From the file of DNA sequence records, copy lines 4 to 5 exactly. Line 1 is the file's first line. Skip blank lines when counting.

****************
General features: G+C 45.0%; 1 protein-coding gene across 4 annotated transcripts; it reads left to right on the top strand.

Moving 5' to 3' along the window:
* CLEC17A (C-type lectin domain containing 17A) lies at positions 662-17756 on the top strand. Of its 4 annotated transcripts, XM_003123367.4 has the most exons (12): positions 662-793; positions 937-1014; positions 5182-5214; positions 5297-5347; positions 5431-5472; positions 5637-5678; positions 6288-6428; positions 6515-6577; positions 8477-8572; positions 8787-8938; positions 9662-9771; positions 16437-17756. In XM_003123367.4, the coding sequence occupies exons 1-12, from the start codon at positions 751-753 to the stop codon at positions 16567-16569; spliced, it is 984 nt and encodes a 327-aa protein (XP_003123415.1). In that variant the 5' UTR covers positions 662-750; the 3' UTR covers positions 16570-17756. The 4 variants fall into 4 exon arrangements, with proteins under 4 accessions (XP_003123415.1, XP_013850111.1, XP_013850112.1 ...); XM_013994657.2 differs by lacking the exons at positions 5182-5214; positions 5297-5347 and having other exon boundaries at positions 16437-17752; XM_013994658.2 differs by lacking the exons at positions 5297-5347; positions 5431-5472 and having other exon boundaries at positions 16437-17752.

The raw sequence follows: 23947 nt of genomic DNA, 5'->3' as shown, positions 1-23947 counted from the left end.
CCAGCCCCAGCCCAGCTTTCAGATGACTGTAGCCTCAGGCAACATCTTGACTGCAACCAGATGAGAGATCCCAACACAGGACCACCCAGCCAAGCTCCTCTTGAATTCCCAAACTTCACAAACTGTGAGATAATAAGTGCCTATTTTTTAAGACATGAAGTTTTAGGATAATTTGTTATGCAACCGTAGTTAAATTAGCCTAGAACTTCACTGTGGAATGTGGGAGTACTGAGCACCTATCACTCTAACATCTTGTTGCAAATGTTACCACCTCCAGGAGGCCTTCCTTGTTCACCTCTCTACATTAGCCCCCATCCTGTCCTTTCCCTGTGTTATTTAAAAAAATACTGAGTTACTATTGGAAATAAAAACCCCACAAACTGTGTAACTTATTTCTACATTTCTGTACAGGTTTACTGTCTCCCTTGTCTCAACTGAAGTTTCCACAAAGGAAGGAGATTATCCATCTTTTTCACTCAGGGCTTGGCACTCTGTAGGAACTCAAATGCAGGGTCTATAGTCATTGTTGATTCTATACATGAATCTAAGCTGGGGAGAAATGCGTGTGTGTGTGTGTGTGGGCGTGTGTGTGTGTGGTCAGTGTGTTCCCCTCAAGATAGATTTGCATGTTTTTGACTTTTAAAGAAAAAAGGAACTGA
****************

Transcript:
The raw sequence follows: 23947 nt of genomic DNA, 5'->3' as shown, positions 1-23947 counted from the left end.
CCAGCCCCAGCCCAGCTTTCAGATGACTGTAGCCTCAGGCAACATCTTGACTGCAACCAGATGAGAGATCCCAACACAGGACCACCCAGCCAAGCTCCTCTTGAATTCCCAAACTTCACAAACTGTGAGATAATAAGTGCCTATTTTTTAAGACATGAAGTTTTAGGATAATTTGTTATGCAACCGTAGTTAAATTAGCCTAGAACTTCACTGTGGAATGTGGGAGTACTGAGCACCTATCACTCTAACATCTTGTTGCAAATGTTACCACCTCCAGGAGGCCTTCCTTGTTCACCTCTCTACATTAGCCCCCATCCTGTCCTTTCCCTGTGTTATTTAAAAAAATACTGAGTTACTATTGGAAATAAAAACCCCACAAACTGTGTAACTTATTTCTACATTTCTGTACAGGTTTACTGTCTCCCTTGTCTCAACTGAAGTTTCCACAAAGGAAGGAGATTATCCATCTTTTTCACTCAGGGCTTGGCACTCTGTAGGAACTCAAATGCAGGGTCTATAGTCATTGTTGATTCTATACATGAATCTAAGCTGGGGAGAAATGCGTGTGTGTGTGTGTGTGGGCGTGTGTGTGTGTGGTCAGTGTGTTCCCCTCAAGATAGATTTGCATGTTTTTGACTTTTAAAGAAAAAAGGAACTGA